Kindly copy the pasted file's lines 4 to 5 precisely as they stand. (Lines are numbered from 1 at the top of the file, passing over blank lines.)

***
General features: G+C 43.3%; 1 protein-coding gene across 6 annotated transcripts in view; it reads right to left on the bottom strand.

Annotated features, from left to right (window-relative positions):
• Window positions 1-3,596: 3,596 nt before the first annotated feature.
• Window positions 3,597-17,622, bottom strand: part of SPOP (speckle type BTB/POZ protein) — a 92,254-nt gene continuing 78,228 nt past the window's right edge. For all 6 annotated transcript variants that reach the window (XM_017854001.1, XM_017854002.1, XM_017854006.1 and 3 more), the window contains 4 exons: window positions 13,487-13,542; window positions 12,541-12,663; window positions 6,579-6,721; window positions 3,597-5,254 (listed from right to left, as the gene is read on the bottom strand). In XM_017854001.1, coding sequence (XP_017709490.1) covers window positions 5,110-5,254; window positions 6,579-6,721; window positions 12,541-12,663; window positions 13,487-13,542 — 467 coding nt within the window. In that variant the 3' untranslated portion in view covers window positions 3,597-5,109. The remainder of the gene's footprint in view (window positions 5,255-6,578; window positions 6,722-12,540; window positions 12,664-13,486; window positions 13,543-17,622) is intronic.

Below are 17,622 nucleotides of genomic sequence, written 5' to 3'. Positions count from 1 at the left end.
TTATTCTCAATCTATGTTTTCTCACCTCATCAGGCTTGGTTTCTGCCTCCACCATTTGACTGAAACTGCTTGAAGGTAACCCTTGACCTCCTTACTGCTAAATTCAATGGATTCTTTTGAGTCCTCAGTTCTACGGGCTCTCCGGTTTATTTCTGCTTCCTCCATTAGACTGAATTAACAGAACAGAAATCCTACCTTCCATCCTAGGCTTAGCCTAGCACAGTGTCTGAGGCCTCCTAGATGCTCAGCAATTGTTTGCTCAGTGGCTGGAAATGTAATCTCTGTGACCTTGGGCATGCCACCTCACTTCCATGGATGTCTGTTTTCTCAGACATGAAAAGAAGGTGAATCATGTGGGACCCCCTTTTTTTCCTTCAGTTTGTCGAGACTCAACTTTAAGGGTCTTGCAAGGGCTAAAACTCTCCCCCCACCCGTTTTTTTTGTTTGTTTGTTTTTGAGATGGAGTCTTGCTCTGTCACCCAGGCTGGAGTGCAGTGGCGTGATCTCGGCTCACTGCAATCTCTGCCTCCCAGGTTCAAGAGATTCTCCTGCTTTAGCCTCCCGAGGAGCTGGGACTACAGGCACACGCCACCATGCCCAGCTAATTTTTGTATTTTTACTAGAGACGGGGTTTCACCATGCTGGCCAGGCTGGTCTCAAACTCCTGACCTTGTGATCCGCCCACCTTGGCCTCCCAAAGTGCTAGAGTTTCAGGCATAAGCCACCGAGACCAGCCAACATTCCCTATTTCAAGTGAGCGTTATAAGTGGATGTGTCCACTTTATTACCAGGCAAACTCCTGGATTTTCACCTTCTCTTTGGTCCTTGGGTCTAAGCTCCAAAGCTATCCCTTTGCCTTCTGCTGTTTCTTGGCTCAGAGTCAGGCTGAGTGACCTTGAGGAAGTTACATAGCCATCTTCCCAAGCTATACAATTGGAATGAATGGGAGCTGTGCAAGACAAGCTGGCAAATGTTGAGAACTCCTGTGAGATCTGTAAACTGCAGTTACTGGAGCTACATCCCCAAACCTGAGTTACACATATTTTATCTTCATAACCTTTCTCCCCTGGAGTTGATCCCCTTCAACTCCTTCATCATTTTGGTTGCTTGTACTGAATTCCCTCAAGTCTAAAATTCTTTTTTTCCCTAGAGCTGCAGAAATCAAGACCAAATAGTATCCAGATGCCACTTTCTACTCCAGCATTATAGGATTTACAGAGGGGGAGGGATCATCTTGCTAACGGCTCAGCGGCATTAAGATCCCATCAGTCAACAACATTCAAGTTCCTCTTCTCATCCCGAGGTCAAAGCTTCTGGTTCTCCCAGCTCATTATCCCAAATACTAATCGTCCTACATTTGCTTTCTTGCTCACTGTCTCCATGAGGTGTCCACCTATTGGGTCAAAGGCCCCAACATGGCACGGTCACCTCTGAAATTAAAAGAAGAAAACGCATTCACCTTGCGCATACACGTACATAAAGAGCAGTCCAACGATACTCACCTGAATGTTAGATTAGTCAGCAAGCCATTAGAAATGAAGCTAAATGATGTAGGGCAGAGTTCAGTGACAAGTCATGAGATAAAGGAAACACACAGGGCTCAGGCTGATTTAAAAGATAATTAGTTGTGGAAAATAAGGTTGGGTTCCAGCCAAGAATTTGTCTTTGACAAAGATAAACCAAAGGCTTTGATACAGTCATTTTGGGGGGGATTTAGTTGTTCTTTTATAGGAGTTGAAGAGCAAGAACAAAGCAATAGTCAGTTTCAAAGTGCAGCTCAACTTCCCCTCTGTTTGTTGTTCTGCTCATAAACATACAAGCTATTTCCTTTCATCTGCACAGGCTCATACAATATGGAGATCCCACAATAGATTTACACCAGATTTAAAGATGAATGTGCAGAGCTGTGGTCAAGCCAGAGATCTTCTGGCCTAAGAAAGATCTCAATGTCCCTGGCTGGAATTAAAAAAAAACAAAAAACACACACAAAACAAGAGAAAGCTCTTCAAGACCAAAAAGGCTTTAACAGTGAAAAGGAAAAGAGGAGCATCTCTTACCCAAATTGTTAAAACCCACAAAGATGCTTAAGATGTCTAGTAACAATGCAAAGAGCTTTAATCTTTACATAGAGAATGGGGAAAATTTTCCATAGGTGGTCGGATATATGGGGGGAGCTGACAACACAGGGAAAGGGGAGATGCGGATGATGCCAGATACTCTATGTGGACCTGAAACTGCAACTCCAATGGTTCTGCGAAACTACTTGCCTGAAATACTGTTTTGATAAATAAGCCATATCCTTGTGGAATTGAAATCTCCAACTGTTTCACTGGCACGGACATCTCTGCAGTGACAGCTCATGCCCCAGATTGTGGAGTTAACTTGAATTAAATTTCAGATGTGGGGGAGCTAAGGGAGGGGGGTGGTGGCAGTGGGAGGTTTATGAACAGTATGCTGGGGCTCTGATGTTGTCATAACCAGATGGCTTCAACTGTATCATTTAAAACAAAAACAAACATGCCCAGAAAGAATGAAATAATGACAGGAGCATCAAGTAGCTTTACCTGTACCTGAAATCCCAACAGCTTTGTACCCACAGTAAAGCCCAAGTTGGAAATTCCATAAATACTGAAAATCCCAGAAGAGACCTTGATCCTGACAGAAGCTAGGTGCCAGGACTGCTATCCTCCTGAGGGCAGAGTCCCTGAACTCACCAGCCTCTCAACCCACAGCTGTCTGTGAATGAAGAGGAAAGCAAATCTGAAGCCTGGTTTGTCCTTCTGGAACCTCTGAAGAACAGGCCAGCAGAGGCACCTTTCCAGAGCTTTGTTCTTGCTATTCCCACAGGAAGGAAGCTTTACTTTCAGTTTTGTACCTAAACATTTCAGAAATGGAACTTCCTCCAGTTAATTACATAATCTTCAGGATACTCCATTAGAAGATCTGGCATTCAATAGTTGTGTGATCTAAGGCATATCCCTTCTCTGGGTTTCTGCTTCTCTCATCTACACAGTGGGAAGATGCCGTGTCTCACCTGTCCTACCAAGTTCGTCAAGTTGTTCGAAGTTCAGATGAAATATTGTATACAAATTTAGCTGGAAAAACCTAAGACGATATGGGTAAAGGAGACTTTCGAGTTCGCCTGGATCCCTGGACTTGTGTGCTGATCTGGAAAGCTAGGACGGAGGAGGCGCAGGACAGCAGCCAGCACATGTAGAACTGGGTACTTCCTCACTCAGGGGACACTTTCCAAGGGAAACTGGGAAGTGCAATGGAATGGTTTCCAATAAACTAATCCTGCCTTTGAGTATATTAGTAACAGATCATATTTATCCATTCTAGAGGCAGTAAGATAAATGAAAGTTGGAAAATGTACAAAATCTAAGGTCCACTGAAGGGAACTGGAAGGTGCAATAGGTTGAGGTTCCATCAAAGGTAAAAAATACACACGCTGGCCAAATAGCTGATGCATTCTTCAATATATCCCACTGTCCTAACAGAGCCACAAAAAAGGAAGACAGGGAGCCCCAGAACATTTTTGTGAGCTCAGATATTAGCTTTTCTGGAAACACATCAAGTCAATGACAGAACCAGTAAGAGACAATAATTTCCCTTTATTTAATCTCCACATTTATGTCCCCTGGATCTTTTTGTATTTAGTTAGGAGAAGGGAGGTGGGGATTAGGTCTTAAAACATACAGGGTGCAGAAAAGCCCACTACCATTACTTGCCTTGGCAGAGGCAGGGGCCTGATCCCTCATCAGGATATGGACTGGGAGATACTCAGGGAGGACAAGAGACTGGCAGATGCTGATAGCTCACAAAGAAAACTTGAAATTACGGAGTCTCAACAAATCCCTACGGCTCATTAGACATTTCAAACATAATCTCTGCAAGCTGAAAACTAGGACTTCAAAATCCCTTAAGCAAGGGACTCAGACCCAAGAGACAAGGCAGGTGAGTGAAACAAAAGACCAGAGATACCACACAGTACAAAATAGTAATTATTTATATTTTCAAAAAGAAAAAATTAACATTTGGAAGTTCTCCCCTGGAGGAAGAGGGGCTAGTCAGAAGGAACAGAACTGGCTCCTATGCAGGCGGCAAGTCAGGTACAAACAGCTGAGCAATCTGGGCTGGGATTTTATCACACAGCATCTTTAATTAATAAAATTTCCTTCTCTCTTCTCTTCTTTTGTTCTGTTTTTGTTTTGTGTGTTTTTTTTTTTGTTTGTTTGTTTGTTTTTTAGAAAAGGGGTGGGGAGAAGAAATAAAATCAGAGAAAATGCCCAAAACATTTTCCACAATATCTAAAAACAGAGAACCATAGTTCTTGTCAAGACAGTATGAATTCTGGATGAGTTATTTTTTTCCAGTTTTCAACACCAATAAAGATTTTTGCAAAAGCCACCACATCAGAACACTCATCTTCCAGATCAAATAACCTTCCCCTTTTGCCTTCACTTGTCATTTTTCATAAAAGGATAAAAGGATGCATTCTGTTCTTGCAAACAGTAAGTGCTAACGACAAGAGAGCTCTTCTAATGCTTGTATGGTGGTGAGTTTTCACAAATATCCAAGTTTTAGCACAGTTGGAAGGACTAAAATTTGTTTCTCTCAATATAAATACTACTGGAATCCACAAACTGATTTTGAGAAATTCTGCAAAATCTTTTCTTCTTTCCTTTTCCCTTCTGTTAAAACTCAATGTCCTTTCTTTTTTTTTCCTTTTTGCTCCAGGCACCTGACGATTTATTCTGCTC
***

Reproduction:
• Window positions 3,597-17,622, bottom strand: part of SPOP (speckle type BTB/POZ protein) — a 92,254-nt gene continuing 78,228 nt past the window's right edge. For all 6 annotated transcript variants that reach the window (XM_017854001.1, XM_017854002.1, XM_017854006.1 and 3 more), the window contains 4 exons: window positions 13,487-13,542; window positions 12,541-12,663; window positions 6,579-6,721; window positions 3,597-5,254 (listed from right to left, as the gene is read on the bottom strand). In XM_017854001.1, coding sequence (XP_017709490.1) covers window positions 5,110-5,254; window positions 6,579-6,721; window positions 12,541-12,663; window positions 13,487-13,542 — 467 coding nt within the window. In that variant the 3' untranslated portion in view covers window positions 3,597-5,109. The remainder of the gene's footprint in view (window positions 5,255-6,578; window positions 6,722-12,540; window positions 12,664-13,486; window positions 13,543-17,622) is intronic.

Below are 17,622 nucleotides of genomic sequence, written 5' to 3'. Positions count from 1 at the left end.